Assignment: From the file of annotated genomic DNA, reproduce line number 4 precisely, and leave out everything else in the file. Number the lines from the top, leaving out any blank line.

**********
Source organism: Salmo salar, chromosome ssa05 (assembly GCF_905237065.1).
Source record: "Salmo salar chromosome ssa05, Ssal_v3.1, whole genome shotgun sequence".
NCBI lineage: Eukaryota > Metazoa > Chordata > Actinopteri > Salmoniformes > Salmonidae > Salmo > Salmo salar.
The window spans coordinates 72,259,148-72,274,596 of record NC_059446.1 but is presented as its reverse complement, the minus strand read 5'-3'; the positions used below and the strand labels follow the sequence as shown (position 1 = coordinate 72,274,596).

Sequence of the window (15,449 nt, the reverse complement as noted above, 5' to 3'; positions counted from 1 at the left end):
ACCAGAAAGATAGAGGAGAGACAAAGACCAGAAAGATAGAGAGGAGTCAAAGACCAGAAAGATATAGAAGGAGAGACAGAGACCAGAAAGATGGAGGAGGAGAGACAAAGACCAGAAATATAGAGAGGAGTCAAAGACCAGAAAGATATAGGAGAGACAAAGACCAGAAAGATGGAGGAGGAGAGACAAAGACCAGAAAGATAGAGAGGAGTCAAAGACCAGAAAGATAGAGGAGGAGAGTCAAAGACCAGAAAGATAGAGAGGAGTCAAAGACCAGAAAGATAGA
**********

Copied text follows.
The window spans coordinates 72,259,148-72,274,596 of record NC_059446.1 but is presented as its reverse complement, the minus strand read 5'-3'; the positions used below and the strand labels follow the sequence as shown (position 1 = coordinate 72,274,596).